Siomay Ayam (Chicken Dumpling)

Siomay Ayam (Chicken Dumpling)

Siomay Ayam (Chicken Dumpling)

Chicken dumpling

One of my all time favorite street vendor snacks is Siomay. Its steamed fish dumpling with vegetable (steamed potato and cabbage), tofu and boiled egg, served in peanut sauce. Traditional siomay made of ikan tenggiri (Wahoo fish) meat altho it is common to substitute the fish with shrimp, or mackerel.  

When I was small (yes, I was small once, long long time a go), I ate a lot of siomai and other snacks from the street vendor. Yes, I know it wasn't very healthy, but then again before the age of 25, I wasn't really careful with what I eat. Finding a decent pants was easy. I didn't have to tuck in my tummy like I was about to burst everytime I try to zip my pants. But now in my early 30s, I have to (at least try) avoid most of the food that once brought me joy and happiness in life. Like fried food and street vendor snacks. However, life is short and I have zero low self-control, plus I have a blog to maintain, so for the sake of this blog, I will continue cooking and posting recipes of street vendor snacks. 

In the interest  of the blog's continuation (and to satisfy my craving), I tried gazillion recipes for traditional siomai and so far I haven't find one that is to my liking. I can't find Wahoo fish anywhere, so I tried the recipes with mackerel fish or shrimps. I am still on my quest on finding a nice (read: easy) fish siomai recipe.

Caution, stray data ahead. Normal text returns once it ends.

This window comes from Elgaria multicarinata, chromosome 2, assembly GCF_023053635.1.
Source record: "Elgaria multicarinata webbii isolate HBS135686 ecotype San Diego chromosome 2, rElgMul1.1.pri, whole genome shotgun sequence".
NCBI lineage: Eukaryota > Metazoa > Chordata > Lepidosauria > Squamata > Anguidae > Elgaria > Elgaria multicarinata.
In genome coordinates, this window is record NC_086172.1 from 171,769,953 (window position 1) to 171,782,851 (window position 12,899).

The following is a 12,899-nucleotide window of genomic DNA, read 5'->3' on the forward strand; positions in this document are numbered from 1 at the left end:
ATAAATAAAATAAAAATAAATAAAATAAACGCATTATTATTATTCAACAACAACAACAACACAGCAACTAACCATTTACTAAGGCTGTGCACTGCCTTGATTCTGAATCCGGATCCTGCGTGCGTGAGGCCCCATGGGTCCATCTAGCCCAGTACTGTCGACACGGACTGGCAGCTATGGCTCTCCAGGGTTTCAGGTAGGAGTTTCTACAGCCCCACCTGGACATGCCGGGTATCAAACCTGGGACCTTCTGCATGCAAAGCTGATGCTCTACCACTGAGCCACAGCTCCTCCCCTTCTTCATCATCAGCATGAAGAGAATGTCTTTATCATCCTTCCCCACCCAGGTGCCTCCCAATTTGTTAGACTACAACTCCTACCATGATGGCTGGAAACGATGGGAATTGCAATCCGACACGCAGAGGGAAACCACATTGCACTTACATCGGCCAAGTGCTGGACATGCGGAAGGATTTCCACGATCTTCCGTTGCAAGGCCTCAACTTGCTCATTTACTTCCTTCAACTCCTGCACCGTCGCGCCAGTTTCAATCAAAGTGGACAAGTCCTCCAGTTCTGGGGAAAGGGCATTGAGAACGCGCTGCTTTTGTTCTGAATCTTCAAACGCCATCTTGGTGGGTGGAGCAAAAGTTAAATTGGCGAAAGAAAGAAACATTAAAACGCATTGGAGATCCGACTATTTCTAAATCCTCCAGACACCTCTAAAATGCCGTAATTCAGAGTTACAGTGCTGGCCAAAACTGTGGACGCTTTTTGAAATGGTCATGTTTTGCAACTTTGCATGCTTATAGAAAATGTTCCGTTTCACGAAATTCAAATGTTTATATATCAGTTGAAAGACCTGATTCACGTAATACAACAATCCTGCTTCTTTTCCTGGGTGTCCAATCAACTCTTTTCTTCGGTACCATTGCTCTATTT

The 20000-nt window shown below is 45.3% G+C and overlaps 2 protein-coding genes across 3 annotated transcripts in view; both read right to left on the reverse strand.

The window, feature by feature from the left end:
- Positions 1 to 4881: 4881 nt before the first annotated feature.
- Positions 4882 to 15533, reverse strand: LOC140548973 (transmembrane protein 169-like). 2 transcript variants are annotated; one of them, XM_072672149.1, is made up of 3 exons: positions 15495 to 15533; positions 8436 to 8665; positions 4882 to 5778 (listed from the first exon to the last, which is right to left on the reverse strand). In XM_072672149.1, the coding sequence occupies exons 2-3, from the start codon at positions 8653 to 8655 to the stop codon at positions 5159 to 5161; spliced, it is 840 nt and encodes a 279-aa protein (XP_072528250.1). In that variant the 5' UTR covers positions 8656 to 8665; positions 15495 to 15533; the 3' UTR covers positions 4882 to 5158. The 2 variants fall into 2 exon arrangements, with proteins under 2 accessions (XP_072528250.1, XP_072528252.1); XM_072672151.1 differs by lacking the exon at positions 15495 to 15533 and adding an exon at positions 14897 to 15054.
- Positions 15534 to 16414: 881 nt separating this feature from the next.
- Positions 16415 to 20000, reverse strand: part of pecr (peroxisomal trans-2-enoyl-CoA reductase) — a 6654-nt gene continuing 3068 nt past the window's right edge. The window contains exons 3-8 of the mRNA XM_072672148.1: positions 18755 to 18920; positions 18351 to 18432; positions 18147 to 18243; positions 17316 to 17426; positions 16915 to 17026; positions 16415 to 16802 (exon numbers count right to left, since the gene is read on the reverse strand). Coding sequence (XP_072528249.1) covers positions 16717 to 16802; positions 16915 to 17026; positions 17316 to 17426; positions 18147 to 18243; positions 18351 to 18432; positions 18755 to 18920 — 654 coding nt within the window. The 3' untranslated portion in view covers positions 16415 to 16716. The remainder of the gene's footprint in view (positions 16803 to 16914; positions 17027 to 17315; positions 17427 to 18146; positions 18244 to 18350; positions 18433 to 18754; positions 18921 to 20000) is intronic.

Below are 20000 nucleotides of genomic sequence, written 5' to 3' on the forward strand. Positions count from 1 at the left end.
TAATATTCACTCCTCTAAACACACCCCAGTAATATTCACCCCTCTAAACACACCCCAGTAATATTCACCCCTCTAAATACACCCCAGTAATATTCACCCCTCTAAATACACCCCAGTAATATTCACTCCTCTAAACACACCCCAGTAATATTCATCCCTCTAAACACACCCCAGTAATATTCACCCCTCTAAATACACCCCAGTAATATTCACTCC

Meanwhile, I satisfy my craving for siomai by making this fool-proof chicken siomai. Its super easy and tasty. 

550 gr ground chicken (a mix between white and brown meat)
5 garlic, paste using mortar and pestle
1/4 tsp sugar
2 tsp salt
1 tsp white pepper powder
1 tsp sesame oil
1 tsp japanese soy sauce
1 tsp oyster sauce
200 ml of ice cold water
150 gr tapioca flour
50 gr flour
150 gr shreded carrot
4 scallions, thinly sliced
gyoza dumplings

Cooking step:
  1. Mix pasted garlic, sugar, salt, white pepper powder, sesame oil, japanese soy sauce, and oyster sauce thoroughly,
  2. In a mixing bow, add ground chicken, tapioca flour and flour, mix well,
  3. Add ice cold water one table spoon at a time, you may need less or more water than what I used, depends how thick you want, 
  4. Add carrot and scallion, mix well gently so you don't crush the carrot and scallion, make sure your mixture has no clumps (flour clump or carrot clump),
  5. Wrap a heap teaspoon full of the mixture on a gyoza dumplings, check out the following pic on how to fold,

Folding step: 

Chicken dumpling

  1. Lay a sheet of the wonton skin on a flat surface,
  2. Using two teaspon, try to make a ball from the mixture, 
  3. Put the mixture in the middle of the wonton skin,
  4. Scrunch it gently with your fingers,
  5. Make sure most of the wonton skin stick to the mixture,
  6. It will look like a scrunched-up helpless ball of sticky dough, 
  7. Lay a parchement paper on your steamer and arrange the siomay neatly on it, 
  8. Steam it for about 20 minutes,
  9. Et voila, your siomai is ready. Serve it with peanut sauce or Thai sweet and spicy sauce. 

Happy cooking!


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